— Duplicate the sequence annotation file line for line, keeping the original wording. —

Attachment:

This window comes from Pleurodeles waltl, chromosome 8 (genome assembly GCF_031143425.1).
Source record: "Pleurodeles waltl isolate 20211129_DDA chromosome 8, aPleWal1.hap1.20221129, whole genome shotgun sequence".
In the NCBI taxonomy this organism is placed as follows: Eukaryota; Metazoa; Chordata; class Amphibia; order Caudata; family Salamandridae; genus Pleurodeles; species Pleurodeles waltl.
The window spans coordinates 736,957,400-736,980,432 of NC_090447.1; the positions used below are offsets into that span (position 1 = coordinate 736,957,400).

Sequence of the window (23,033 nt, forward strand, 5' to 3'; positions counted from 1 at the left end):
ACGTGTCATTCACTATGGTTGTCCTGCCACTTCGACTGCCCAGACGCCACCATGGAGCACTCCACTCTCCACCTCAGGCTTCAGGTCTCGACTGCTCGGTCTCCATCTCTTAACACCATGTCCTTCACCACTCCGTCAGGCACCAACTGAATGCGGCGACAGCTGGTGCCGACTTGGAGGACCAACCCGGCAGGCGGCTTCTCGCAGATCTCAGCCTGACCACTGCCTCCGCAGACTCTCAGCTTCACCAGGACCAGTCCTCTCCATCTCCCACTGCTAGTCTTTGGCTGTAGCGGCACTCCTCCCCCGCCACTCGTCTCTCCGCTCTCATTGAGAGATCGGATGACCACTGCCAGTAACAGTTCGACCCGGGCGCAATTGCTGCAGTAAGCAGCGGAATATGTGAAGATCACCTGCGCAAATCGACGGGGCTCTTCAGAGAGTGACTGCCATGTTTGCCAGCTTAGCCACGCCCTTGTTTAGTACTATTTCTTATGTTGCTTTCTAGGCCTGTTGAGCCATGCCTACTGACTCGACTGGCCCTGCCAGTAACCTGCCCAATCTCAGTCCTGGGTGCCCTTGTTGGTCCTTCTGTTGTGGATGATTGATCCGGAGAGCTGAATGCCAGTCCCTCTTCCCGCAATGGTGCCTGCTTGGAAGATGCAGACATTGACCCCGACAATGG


This window comes from Pleurodeles waltl, chromosome 8 (genome assembly GCF_031143425.1).
Source record: "Pleurodeles waltl isolate 20211129_DDA chromosome 8, aPleWal1.hap1.20221129, whole genome shotgun sequence".
In the NCBI taxonomy this organism is placed as follows: Eukaryota; Metazoa; Chordata; class Amphibia; order Caudata; family Salamandridae; genus Pleurodeles; species Pleurodeles waltl.
The window spans coordinates 736,957,400-736,980,432 of NC_090447.1; the positions used below are offsets into that span (position 1 = coordinate 736,957,400).

Sequence of the window (23,033 nt, forward strand, 5' to 3'; positions counted from 1 at the left end):
ACGTGTCATTCACTATGGTTGTCCTGCCACTTCGACTGCCCAGACGCCACCATGGAGCACTCCACTCTCCACCTCAGGCTTCAGGTCTCGACTGCTCGGTCTCCATCTCTTAACACCATGTCCTTCACCACTCCGTCAGGCACCAACTGAATGCGGCGACAGCTGGTGCCGACTTGGAGGACCAACCCGGCAGGCGGCTTCTCGCAGATCTCAGCCTGACCACTGCCTCCGCAGACTCTCAGCTTCACCAGGACCAGTCCTCTCCATCTCCCACTGCTAGTCTTTGGCTGTAGCGGCACTCCTCCCCCGCCACTCGTCTCTCCGCTCTCATTGAGAGATCGGATGACCACTGCCAGTAACAGTTCGACCCGGGCGCAATTGCTGCAGTAAGCAGCGGAATATGTGAAGATCACCTGCGCAAATCGACGGGGCTCTTCAGAGAGTGACTGCCATGTTTGCCAGCTTAGCCACGCCCTTGTTTAGTACTATTTCTTATGTTGCTTTCTAGGCCTGTTGAGCCATGCCTACTGACTCGACTGGCCCTGCCAGTAACCTGCCCAATCTCAGTCCTGGGTGCCCTTGTTGGTCCTTCTGTTGTGGATGATTGATCCGGAGAGCTGAATGCCAGTCCCTCTTCCCGCAATGGTGCCTGCTTGGAAGATGCAGACATTGACCCCGACAATGG